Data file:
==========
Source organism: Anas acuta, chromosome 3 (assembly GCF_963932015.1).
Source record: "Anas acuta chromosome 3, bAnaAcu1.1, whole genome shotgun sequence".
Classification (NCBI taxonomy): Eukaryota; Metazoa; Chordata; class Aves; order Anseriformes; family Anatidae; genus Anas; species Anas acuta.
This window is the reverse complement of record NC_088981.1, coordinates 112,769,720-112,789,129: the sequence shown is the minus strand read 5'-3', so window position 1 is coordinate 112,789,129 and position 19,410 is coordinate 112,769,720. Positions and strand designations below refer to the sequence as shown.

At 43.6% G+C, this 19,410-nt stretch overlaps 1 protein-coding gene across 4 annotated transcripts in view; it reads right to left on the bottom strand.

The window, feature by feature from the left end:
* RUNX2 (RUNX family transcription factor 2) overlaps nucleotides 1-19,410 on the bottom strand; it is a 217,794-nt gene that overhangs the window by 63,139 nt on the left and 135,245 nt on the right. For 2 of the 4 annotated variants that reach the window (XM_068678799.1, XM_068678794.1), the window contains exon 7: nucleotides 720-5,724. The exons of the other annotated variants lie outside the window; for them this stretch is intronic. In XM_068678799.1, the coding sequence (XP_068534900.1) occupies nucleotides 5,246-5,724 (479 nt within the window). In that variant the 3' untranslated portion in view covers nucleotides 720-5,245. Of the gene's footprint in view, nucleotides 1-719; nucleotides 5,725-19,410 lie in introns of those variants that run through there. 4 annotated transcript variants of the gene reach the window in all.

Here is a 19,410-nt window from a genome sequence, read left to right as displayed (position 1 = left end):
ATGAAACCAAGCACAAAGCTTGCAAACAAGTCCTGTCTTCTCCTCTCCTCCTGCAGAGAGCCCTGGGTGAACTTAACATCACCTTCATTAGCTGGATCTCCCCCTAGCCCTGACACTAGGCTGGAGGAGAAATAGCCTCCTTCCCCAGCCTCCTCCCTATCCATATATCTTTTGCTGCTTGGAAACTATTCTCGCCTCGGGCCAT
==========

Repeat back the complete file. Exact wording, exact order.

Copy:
Source organism: Anas acuta, chromosome 3 (assembly GCF_963932015.1).
Source record: "Anas acuta chromosome 3, bAnaAcu1.1, whole genome shotgun sequence".
Classification (NCBI taxonomy): Eukaryota; Metazoa; Chordata; class Aves; order Anseriformes; family Anatidae; genus Anas; species Anas acuta.
This window is the reverse complement of record NC_088981.1, coordinates 112,769,720-112,789,129: the sequence shown is the minus strand read 5'-3', so window position 1 is coordinate 112,789,129 and position 19,410 is coordinate 112,769,720. Positions and strand designations below refer to the sequence as shown.

At 43.6% G+C, this 19,410-nt stretch overlaps 1 protein-coding gene across 4 annotated transcripts in view; it reads right to left on the bottom strand.

The window, feature by feature from the left end:
* RUNX2 (RUNX family transcription factor 2) overlaps nucleotides 1-19,410 on the bottom strand; it is a 217,794-nt gene that overhangs the window by 63,139 nt on the left and 135,245 nt on the right. For 2 of the 4 annotated variants that reach the window (XM_068678799.1, XM_068678794.1), the window contains exon 7: nucleotides 720-5,724. The exons of the other annotated variants lie outside the window; for them this stretch is intronic. In XM_068678799.1, the coding sequence (XP_068534900.1) occupies nucleotides 5,246-5,724 (479 nt within the window). In that variant the 3' untranslated portion in view covers nucleotides 720-5,245. Of the gene's footprint in view, nucleotides 1-719; nucleotides 5,725-19,410 lie in introns of those variants that run through there. 4 annotated transcript variants of the gene reach the window in all.

Here is a 19,410-nt window from a genome sequence, read left to right as displayed (position 1 = left end):
ATGAAACCAAGCACAAAGCTTGCAAACAAGTCCTGTCTTCTCCTCTCCTCCTGCAGAGAGCCCTGGGTGAACTTAACATCACCTTCATTAGCTGGATCTCCCCCTAGCCCTGACACTAGGCTGGAGGAGAAATAGCCTCCTTCCCCAGCCTCCTCCCTATCCATATATCTTTTGCTGCTTGGAAACTATTCTCGCCTCGGGCCAT